While the first one does capture all of the right data, the second screen has a much more intuitive flow. Ask a few people who use each screen on a regular basis if the flow is right. Fine tuning the flow will help users enter better data, making for a more optimized workflow for the entire team.

3. Fill out the field description

When a custom field is added to JIRA Software, you have the option of adding a description of the new field. Make use of that description so users can learn what information is needed in the field. I’d keep the description short so that the overall screen remains compact. You can use HTML in field descriptions, too, so that it’s easy to link off to more extensive documentation. For example, let’s look at a sample description for a field called build number.

The build number is the current version of software. See the build docs for how to find the build number.

Educating your users goes a long way towards making everyone more efficient in the team.

4. Respect the required option

If you take one piece of advice from this post, make it this one: use the required attribute carefully. There's a strong temptation to make fields required. You need the data, right? So why not ensure the users enter it? Well, if your users don’t know what to enter, they may give you bad data – and bad data is a lot worse than no data. It’s hard to get rid of bad data in searches and that makes reporting a nightmare.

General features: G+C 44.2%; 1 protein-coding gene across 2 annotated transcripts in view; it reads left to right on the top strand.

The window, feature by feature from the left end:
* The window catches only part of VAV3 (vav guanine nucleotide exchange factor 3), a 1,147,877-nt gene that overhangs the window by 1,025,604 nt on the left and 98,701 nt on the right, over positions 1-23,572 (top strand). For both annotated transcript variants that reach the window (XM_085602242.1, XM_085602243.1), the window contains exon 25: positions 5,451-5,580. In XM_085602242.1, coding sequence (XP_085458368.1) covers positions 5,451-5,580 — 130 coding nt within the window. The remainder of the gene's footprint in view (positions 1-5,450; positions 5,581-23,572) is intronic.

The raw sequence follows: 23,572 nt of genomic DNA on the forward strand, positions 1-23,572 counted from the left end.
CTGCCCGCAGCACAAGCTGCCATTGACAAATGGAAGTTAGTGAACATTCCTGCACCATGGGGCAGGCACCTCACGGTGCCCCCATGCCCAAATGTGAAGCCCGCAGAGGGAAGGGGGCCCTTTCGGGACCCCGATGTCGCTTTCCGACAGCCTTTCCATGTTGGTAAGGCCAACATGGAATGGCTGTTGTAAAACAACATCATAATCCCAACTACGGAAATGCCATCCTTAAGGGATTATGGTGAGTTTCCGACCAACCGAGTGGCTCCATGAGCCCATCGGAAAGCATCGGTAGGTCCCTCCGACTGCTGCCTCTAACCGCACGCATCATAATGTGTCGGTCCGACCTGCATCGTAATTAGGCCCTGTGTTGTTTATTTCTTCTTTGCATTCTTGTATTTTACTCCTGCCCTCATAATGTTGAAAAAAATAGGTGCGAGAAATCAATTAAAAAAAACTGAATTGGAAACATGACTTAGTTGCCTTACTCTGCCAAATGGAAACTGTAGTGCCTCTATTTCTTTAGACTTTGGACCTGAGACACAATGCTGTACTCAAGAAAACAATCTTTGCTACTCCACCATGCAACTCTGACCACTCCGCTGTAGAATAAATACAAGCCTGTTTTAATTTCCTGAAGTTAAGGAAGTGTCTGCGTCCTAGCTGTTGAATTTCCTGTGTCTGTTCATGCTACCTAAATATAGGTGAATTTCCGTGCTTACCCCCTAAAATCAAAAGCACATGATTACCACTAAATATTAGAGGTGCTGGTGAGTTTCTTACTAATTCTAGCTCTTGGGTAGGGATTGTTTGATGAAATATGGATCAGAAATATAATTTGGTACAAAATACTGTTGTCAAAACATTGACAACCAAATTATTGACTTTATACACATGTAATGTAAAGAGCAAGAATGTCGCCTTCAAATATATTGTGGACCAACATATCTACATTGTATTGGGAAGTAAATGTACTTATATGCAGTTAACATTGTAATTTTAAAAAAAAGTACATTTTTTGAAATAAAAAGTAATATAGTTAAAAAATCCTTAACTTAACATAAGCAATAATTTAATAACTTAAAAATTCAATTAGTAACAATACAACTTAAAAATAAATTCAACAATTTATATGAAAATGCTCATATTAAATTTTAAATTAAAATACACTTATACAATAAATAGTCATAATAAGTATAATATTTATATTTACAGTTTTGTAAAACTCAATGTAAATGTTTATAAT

If you must require a field:

  • Have a way to say “I don’t know”
  • Give a field description (see step 3 again)

People, in general, want to do the right thing. If team members are artificially blocked, they'll often go around the gates to be heard. Teach people how to be complete rather than making issue submission difficult.

5. Remove unnecessary fields

Teams often change, and what was important a year ago may not be so important now. I've found many times, users will say, “I absolutely need this field!" then a couple of months go by, and the team doesn’t use the field in the way the requester originally intended. 

6. Scope each field

When administrators create custom fields, they have the option to limit them to certain projects or make them available to all projects. Using project contexts to limit where custom fields show up makes it easier for everyone. Forms that only have what’s necessary makes everyone more efficient.

Maximizing fields 

Fields are an integral part of JIRA Core and they're what makes the platform work in so many organizations. As administrators, one of our key contributions is helping people understand best practices for using JIRA Core. Using fields for what they’re great for, and minimizing the downsides helps everyone be more successful.

It's easy to add fields right from the issue detail screen.


There's also a field gallery so administrators can see a visual representation of the field before they add it.

Let's break down the key takeaways:

  1. Make sure each field is necessary.
  2. Ensure the fields are ordered intuitively. 
  3. When necessary, make sure you describe your fields.
  4. Think twice about making a field required.
  5. Get rid of unnecessary fields if you find they're no longer used.
  6. Limit where custom fields show up and make them available to only relevant projects.

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Written by Dan Radigan, Technical Account Manager